The pores of this one-millimetre-sized rock sample are highlighted in red.
Photo by: Dr Florian Fusseis, University of Western Australia
CSIRO Australia reports that scientists have discovered a natural pump deep within the Earth that is important in the formation of earthquakes and ore deposits. The process – called ‘creep cavitation’ – involves fluid being pumped through pores in rock.
The process is thought to occur 15 kilometres below the Earth’s surface, in the mid-crustal shear zones. Mid-crustal shear zones are areas in the middle of the Earth’s hard outer shell that are more likely to deform or fold.
To observe this process, the researchers examined one-millimetre-sized cubes of rock from Alice Springs. About 320 million years ago, this rock was in mid-crustal shear zones at a temperature of about 400 degrees Celsius. It was pushed to the surface, during a period of natural mountain formation.
The scientists used a number of technologies to analyse the rock, including high-resolution synchrotron x-ray microtomography. This is where x-rays are used to create cross sections, which are then used to make a 3D model without destroying the original sample.
To find out more, a scanning electron microscope was used to observe the rock at the nanoscale. Advanced computer visualisation was also carried out at iVEC in Western Australia. iVEC is a facility specially designed for high performance computing and visualisations.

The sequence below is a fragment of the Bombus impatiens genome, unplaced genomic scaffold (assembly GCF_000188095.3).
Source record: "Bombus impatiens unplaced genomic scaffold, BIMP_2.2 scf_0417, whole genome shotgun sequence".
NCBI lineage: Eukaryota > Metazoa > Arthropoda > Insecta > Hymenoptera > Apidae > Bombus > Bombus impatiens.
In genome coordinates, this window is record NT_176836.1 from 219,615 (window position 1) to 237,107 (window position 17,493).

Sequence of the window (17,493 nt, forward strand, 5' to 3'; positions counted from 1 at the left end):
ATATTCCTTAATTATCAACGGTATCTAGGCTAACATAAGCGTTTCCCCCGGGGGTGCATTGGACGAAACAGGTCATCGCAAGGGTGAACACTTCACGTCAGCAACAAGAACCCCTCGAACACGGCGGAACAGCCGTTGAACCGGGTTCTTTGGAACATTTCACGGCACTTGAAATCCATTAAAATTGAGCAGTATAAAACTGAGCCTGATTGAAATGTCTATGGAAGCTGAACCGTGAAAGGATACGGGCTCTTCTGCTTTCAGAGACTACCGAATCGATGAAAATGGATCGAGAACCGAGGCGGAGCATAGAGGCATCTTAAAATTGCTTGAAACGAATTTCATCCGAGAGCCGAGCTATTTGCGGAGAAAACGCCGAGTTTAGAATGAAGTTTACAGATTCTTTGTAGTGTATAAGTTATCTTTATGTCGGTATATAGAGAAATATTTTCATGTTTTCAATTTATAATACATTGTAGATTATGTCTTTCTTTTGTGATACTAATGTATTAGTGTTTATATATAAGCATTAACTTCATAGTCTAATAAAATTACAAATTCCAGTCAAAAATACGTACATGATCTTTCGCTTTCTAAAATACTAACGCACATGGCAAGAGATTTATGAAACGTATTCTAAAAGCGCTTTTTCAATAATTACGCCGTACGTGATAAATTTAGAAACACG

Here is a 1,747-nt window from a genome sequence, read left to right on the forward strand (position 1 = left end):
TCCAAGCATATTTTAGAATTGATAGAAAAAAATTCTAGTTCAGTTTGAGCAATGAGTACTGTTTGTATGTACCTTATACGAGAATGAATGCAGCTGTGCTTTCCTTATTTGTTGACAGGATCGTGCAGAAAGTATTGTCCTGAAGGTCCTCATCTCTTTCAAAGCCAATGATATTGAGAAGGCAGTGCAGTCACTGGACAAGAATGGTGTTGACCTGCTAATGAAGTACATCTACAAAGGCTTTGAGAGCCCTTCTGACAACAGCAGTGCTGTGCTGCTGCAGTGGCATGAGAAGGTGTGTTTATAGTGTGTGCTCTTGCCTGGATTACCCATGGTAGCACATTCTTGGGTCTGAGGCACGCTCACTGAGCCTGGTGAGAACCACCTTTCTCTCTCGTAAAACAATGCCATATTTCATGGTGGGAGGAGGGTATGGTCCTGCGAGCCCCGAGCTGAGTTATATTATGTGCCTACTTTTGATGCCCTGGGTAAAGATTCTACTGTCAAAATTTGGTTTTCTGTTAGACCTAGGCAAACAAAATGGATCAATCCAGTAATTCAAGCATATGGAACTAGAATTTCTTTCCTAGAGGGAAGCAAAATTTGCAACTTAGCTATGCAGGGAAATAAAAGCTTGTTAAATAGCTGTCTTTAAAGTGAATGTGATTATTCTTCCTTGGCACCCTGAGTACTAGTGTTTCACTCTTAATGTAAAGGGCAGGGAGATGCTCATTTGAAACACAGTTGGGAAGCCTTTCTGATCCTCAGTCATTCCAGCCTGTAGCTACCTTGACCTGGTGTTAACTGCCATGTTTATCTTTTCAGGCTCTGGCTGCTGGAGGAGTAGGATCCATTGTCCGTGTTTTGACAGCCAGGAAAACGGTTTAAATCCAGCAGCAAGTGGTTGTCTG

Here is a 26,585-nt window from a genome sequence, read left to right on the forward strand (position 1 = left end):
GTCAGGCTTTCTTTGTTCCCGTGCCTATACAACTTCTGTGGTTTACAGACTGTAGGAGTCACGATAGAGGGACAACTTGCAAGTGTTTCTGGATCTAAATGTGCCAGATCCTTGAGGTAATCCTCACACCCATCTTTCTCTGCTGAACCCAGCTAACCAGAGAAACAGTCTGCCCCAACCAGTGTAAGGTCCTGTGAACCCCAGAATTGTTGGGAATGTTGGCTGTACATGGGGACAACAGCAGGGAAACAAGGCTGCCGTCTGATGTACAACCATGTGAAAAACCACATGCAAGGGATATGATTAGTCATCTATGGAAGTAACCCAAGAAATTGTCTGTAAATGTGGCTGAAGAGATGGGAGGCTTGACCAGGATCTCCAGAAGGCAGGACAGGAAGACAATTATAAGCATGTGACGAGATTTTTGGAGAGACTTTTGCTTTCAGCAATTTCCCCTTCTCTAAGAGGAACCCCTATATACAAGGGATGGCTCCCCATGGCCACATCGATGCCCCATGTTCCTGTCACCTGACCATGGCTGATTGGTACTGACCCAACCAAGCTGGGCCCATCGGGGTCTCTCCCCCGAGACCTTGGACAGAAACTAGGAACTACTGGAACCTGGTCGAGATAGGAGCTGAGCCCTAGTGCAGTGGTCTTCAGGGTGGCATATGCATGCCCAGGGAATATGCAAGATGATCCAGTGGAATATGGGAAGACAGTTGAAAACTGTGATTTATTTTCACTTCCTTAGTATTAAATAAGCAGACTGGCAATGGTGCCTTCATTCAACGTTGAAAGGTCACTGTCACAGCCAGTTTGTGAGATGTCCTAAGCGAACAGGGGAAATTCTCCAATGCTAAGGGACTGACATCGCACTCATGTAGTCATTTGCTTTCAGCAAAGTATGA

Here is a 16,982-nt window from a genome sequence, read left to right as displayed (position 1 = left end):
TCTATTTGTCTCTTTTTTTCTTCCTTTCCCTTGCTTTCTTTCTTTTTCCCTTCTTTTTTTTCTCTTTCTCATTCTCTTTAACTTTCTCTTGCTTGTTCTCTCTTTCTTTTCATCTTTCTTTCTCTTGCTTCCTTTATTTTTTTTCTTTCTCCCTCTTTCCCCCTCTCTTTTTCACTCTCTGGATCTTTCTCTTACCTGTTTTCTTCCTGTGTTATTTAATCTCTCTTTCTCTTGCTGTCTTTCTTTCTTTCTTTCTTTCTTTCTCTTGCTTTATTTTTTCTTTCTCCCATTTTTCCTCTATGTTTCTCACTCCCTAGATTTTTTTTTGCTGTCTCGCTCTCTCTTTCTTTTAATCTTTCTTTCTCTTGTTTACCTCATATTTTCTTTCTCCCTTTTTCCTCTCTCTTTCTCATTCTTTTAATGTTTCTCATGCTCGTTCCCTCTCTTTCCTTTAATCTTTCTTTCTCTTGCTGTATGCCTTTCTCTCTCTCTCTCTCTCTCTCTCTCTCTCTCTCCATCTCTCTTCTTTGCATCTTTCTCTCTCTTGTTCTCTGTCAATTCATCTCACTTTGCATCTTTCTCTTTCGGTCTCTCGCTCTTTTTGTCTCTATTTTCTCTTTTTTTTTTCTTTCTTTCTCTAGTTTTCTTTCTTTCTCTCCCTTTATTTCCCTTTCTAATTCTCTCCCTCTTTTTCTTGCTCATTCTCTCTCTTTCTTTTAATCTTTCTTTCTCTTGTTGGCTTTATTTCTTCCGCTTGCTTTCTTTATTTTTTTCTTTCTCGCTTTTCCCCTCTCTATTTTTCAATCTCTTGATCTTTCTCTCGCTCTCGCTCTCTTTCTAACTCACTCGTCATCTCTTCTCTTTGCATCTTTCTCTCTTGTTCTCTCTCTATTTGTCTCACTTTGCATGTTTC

Research leader, Dr Florian Fusseis, from the University of Western Australia says that the discovery could reveal more about how some earthquakes are triggered. “While we understand reasonably well why earthquakes happen in general, due to stress build-up caused by motions of tectonic plates, the triggering of earthquakes is much more complex.”
Under pressure, grains in rock slide past each other. This causes small cavities to open up. As cavities appear in one place and disappear in another, high pressure fluids move through the rock. The fluids that move through the rock include water, methane and carbon dioxide. There are also chemical interactions between the fluids and rock, which can result in rock dissolving or reforming.
As cavities develop and reach a specific density, they can interact and increase the stress in the rock, leading to fractures that can trigger an earthquake.
Dr Rob Hough is a member of the research team from CSIRO’s Exploration and Mining. Rob points out that creep cavitations can also explain ore deposits. “We are seeing the direct evidence for one of the processes that got ore-forming fluids moving up from the mantle to the shallow crust to form the ore deposits we mine today,” says Rob.